Neoline is bringing back ship sails to combat carbon and sulfur emission regulations

The International Maritime Organization (IMO) low sulfur emissions regulation is all set to come to force starting 2020, with container lines bracing themselves for a scenario that would have the single largest bearing on its margins going forward.

Currently, ships are allowed to burn bunker oil that has a 3.5% sulfur cap, which would be reduced to 0.5% next year - altering the fuel supply landscape and ship engine fundamentals for good.  

In light of this, two options could be zeroed in - one is fitting sulfur scrubbers to the ship’s exhaust stream and the other is building a vessel engine that could run on bunker fuels with far lesser sulfur content. Though the former sounds like a quick-fix solution as scrubbers would allow ships to continue burning heavy sulfur bunker fuel, it does not come cheap, setting container lines back by tens of millions of dollars in the process.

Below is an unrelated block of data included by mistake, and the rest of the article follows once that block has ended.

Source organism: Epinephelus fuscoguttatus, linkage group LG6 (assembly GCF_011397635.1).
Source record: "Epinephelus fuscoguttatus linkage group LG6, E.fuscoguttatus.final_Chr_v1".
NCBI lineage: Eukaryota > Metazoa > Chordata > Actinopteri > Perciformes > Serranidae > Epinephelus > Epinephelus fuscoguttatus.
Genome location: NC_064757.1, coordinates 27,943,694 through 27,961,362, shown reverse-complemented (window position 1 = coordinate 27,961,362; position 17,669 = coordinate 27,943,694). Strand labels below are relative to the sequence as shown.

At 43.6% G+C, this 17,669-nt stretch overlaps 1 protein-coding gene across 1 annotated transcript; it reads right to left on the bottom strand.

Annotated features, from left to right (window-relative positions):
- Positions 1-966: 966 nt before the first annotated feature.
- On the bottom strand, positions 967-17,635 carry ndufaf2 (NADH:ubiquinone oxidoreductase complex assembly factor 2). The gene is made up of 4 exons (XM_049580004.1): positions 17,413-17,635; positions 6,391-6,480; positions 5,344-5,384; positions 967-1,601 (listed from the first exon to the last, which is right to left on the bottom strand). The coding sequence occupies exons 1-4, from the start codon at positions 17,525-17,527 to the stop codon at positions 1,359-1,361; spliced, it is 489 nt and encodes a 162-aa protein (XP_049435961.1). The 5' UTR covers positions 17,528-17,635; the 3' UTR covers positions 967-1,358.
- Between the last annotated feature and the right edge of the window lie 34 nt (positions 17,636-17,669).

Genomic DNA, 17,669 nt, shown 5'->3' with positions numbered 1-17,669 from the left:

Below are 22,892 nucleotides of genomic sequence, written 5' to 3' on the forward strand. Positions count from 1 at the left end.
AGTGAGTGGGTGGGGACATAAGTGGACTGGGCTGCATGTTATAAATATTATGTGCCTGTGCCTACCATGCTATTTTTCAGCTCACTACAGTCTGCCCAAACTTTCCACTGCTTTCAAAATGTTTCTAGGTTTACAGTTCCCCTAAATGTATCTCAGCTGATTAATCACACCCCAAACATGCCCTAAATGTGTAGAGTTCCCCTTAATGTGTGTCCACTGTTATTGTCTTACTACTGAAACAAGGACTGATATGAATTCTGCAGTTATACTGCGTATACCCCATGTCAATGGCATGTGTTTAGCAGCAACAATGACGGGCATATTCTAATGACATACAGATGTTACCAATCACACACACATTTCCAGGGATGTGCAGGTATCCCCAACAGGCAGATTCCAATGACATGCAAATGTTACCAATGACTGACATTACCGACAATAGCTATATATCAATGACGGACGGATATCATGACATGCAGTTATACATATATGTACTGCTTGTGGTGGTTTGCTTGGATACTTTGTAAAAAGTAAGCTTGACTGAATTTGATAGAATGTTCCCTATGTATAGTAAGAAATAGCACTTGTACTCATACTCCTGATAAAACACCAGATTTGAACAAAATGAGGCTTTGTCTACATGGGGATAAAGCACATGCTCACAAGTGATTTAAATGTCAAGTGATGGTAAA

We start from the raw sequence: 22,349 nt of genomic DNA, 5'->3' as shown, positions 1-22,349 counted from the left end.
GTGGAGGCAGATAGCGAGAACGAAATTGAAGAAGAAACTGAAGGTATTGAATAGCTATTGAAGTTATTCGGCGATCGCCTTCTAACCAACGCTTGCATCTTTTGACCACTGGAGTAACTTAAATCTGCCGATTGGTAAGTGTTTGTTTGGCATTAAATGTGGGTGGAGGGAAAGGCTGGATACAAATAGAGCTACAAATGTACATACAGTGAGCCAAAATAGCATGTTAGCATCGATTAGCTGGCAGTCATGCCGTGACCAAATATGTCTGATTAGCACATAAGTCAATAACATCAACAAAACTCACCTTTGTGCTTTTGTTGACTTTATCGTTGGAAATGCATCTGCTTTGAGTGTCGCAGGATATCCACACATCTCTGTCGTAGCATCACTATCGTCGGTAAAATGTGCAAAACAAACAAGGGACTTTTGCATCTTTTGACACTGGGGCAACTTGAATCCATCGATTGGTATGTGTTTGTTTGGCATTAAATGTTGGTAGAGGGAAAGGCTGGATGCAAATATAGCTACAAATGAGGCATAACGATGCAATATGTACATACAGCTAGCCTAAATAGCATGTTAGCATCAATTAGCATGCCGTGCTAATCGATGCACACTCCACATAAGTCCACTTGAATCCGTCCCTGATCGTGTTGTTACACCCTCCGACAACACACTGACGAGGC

The ripple of carbon footprint regulations and treaties like the Paris Accord have reached different verticals, with OEM major Renault Group announcing plans to cut its carbon emissions 6% by 2022 - which would not be possible without tweaking its maritime supply chain that accounts for 60% of its parts’ movement.

The spotlight fell on Neoline, a maritime startup that Renault has chosen to partner with for help transitioning towards cleaner ocean transport. Neoline is building two experimental roll-on/roll-off car carriers that use sails as their main propulsion system, which the company insists would reduce fuel consumption by at least 80%.

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